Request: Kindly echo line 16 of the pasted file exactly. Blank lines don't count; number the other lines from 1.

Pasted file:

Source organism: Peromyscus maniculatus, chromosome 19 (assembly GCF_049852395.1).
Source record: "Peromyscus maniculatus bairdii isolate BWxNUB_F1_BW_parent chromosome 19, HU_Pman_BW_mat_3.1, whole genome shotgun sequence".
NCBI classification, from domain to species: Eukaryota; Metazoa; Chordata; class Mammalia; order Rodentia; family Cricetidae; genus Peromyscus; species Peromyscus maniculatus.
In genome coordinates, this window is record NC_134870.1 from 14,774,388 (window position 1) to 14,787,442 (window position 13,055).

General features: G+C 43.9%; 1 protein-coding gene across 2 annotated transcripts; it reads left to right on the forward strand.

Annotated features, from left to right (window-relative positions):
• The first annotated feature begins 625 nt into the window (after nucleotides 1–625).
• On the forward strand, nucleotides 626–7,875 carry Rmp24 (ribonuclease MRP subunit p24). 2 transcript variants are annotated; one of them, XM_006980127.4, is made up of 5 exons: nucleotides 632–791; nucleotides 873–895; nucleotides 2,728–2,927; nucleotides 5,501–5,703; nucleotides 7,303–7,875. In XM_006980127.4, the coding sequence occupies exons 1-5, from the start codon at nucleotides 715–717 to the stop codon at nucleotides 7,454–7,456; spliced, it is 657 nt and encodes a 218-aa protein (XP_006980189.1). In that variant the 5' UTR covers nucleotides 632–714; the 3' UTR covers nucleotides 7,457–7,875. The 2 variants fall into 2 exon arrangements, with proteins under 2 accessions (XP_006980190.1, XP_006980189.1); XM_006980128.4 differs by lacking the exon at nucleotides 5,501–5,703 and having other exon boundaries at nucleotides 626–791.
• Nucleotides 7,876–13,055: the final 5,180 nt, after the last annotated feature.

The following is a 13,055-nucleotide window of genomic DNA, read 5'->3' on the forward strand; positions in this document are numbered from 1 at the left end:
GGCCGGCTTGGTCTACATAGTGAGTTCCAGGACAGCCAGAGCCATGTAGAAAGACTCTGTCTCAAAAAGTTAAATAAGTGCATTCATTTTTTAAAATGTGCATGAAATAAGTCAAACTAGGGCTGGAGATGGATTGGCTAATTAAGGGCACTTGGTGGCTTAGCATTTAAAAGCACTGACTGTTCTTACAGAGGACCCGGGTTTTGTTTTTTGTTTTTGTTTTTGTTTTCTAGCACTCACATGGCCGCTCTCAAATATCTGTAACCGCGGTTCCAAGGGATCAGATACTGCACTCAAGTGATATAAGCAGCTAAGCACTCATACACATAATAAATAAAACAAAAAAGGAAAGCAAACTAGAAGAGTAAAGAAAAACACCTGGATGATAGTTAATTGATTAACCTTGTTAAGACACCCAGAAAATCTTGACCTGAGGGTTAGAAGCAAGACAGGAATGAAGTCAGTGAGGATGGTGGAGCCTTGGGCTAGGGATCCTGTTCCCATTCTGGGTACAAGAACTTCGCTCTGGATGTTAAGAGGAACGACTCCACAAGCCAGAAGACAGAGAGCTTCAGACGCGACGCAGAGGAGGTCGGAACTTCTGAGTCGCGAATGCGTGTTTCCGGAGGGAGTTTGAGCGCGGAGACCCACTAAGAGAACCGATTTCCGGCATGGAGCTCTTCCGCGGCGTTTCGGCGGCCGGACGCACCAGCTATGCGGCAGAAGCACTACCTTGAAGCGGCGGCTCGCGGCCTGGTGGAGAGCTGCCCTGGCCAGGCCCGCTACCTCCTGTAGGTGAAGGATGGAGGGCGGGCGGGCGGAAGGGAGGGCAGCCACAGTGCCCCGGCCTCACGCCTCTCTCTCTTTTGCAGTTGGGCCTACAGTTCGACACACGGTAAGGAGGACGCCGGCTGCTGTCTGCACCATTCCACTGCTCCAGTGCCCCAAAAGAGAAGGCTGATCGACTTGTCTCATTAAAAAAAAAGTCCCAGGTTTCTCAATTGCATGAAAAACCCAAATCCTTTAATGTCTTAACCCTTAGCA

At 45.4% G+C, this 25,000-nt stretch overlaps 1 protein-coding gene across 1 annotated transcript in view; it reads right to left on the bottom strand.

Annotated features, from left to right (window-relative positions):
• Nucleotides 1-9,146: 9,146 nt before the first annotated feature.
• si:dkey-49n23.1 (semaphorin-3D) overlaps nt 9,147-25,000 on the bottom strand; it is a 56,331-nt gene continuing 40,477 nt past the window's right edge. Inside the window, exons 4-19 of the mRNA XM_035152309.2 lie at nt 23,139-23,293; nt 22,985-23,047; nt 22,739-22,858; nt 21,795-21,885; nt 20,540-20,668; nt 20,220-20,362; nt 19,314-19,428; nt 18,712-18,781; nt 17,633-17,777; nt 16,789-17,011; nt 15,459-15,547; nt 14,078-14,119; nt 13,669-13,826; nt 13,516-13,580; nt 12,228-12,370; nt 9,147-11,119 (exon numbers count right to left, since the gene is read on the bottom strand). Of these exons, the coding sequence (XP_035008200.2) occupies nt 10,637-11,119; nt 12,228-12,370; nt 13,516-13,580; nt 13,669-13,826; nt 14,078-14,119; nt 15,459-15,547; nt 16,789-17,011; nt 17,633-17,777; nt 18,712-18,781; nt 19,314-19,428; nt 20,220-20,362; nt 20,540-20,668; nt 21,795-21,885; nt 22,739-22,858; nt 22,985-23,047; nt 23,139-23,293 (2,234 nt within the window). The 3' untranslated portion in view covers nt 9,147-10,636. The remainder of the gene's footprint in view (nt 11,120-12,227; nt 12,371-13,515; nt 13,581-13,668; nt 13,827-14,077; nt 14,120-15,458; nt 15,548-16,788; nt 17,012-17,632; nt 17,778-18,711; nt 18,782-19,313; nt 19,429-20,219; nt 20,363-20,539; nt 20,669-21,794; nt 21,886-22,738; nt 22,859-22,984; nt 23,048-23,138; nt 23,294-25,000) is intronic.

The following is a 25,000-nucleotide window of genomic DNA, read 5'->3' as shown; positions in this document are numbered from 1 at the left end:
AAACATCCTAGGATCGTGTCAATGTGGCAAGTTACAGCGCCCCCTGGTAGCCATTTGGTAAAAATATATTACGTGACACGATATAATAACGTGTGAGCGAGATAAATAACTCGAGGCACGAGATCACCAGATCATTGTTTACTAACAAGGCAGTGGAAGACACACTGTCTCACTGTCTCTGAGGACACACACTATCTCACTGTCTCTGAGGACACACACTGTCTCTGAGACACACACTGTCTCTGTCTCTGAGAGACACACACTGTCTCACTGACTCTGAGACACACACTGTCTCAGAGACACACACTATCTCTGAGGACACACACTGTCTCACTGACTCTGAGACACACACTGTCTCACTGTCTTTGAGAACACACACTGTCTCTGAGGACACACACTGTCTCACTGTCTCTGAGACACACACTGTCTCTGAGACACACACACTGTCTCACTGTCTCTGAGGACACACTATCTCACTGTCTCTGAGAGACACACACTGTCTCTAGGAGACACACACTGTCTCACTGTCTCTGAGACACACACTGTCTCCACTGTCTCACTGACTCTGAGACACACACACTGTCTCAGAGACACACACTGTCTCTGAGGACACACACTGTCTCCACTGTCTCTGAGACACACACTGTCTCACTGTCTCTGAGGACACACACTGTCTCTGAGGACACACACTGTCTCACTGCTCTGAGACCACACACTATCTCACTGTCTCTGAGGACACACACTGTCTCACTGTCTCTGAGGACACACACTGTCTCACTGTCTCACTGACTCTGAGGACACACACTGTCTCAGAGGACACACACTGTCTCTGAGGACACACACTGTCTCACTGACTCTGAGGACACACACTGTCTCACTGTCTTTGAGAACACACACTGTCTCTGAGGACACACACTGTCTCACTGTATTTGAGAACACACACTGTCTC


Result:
The following is a 25,000-nucleotide window of genomic DNA, read 5'->3' as shown; positions in this document are numbered from 1 at the left end: